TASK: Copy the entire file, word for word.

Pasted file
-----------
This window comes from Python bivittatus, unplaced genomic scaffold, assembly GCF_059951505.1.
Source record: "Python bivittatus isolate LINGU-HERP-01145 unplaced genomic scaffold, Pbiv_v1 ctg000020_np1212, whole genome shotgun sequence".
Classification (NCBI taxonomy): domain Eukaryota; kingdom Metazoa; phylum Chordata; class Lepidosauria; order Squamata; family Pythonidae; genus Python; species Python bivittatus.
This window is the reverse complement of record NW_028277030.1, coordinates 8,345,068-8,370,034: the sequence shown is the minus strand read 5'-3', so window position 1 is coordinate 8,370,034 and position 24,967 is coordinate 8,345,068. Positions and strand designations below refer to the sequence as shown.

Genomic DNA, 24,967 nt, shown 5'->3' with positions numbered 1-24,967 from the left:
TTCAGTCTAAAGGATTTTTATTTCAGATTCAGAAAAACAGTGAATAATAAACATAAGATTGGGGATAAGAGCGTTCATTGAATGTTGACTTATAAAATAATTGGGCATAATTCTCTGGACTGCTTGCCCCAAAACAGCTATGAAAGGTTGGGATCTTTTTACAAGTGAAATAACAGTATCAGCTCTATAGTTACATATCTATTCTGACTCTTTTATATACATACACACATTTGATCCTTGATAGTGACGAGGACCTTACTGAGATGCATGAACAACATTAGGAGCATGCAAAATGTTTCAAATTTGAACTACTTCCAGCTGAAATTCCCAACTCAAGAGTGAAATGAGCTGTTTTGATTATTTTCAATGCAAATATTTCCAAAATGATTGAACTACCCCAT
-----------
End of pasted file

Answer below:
This window comes from Python bivittatus, unplaced genomic scaffold, assembly GCF_059951505.1.
Source record: "Python bivittatus isolate LINGU-HERP-01145 unplaced genomic scaffold, Pbiv_v1 ctg000020_np1212, whole genome shotgun sequence".
Classification (NCBI taxonomy): domain Eukaryota; kingdom Metazoa; phylum Chordata; class Lepidosauria; order Squamata; family Pythonidae; genus Python; species Python bivittatus.
This window is the reverse complement of record NW_028277030.1, coordinates 8,345,068-8,370,034: the sequence shown is the minus strand read 5'-3', so window position 1 is coordinate 8,370,034 and position 24,967 is coordinate 8,345,068. Positions and strand designations below refer to the sequence as shown.

Genomic DNA, 24,967 nt, shown 5'->3' with positions numbered 1-24,967 from the left:
TTCAGTCTAAAGGATTTTTATTTCAGATTCAGAAAAACAGTGAATAATAAACATAAGATTGGGGATAAGAGCGTTCATTGAATGTTGACTTATAAAATAATTGGGCATAATTCTCTGGACTGCTTGCCCCAAAACAGCTATGAAAGGTTGGGATCTTTTTACAAGTGAAATAACAGTATCAGCTCTATAGTTACATATCTATTCTGACTCTTTTATATACATACACACATTTGATCCTTGATAGTGACGAGGACCTTACTGAGATGCATGAACAACATTAGGAGCATGCAAAATGTTTCAAATTTGAACTACTTCCAGCTGAAATTCCCAACTCAAGAGTGAAATGAGCTGTTTTGATTATTTTCAATGCAAATATTTCCAAAATGATTGAACTACCCCAT